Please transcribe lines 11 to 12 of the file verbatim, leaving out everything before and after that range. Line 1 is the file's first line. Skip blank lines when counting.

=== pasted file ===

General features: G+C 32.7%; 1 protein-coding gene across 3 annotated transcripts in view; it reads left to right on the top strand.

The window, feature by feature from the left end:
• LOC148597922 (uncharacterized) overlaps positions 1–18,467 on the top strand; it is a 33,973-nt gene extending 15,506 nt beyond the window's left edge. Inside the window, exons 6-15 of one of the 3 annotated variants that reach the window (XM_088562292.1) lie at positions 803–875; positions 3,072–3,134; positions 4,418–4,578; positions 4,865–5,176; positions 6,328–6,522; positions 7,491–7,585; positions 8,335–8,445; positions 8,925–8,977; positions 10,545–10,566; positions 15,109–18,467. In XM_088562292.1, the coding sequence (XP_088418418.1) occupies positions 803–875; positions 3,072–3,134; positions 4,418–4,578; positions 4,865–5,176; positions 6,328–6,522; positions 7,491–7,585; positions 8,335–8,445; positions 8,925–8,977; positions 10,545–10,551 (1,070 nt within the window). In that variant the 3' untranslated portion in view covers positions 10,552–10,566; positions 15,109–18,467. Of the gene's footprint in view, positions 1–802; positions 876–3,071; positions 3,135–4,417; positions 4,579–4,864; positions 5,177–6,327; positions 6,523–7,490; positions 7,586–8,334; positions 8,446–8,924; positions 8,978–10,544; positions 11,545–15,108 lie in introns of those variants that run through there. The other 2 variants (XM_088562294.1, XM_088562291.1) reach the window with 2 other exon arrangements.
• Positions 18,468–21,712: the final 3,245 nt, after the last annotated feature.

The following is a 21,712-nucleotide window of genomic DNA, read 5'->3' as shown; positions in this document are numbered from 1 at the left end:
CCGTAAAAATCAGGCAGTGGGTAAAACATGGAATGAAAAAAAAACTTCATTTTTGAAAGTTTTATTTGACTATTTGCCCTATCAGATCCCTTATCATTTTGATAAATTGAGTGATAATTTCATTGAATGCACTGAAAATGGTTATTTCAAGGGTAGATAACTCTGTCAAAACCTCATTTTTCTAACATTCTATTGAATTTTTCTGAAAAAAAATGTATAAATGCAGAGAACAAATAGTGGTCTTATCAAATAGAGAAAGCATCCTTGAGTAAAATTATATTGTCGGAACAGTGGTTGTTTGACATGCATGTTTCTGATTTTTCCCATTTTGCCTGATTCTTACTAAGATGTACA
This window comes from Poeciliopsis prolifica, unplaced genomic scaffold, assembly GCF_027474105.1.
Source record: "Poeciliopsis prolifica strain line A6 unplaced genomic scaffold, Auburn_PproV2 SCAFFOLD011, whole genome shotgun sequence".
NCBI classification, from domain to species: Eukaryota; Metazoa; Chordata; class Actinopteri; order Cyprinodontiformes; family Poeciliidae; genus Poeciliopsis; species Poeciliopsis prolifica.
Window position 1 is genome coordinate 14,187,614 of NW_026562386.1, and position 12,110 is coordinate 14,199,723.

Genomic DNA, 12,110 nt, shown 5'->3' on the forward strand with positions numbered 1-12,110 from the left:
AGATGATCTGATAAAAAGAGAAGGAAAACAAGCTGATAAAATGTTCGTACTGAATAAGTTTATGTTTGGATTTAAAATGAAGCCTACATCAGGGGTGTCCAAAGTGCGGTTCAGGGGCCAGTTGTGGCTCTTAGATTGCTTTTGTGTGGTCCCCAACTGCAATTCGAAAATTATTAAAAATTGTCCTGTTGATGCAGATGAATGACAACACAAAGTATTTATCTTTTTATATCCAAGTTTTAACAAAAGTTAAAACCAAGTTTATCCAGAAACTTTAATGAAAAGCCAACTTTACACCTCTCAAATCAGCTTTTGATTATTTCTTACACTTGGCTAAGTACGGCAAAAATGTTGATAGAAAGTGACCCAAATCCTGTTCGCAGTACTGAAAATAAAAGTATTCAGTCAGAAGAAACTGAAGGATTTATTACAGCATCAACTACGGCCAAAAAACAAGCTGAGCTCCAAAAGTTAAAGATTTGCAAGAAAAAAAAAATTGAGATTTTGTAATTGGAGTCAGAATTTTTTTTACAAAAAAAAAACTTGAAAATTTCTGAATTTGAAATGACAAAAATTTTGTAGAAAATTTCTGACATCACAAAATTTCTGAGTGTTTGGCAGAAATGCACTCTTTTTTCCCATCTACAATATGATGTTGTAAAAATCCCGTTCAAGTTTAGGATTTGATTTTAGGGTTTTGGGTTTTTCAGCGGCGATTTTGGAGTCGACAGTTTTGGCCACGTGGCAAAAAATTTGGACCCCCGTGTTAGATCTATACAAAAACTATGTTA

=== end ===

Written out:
Genomic DNA, 12,110 nt, shown 5'->3' on the forward strand with positions numbered 1-12,110 from the left:
AGATGATCTGATAAAAAGAGAAGGAAAACAAGCTGATAAAATGTTCGTACTGAATAAGTTTATGTTTGGATTTAAAATGAAGCCTACATCAGGGGTGTCCAAAGTGCGGTTCAGGGGCCAGTTGTGGCTCTTAGATTGCTTTTGTGTGGTCCCCAACTGCAATTCGAAAATTATTAAAAATTGTCCTGTTGATGCAGATGAATGACAACACAAAGTATTTATCTTTTTATATCCAAGTTTTAACAAAAGTTAAAACCAAGTTTATCCAGAAACTTTAATGAAAAGCCAACTTTACACCTCTCAAATCAGCTTTTGATTATTTCTTACACTTGGCTAAGTACGGCAAAAATGTTGATAGAAAGTGACCCAAATCCTGTTCGCAGTACTGAAAATAAAAGTATTCAGTCAGAAGAAACTGAAGGATTTATTACAGCATCAACTACGGCCAAAAAACAAGCTGAGCTCCAAAAGTTAAAGATTTGCAAGAAAAAAAAAATTGAGATTTTGTAATTGGAGTCAGAATTTTTTTTACAAAAAAAAAACTTGAAAATTTCTGAATTTGAAATGACAAAAATTTTGTAGAAAATTTCTGACATCACAAAATTTCTGAGTGTTTGGCAGAAATGCACTCTTTTTTCCCATCTACAATATGATGTTGTAAAAATCCCGTTCAAGTTTAGGATTTGATTTTAGGGTTTTGGGTTTTTCAGCGGCGATTTTGGAGTCGACAGTTTTGGCCACGTGGCAAAAAATTTGGACCCCCGTGTTAGATCTATACAAAAACTATGTTA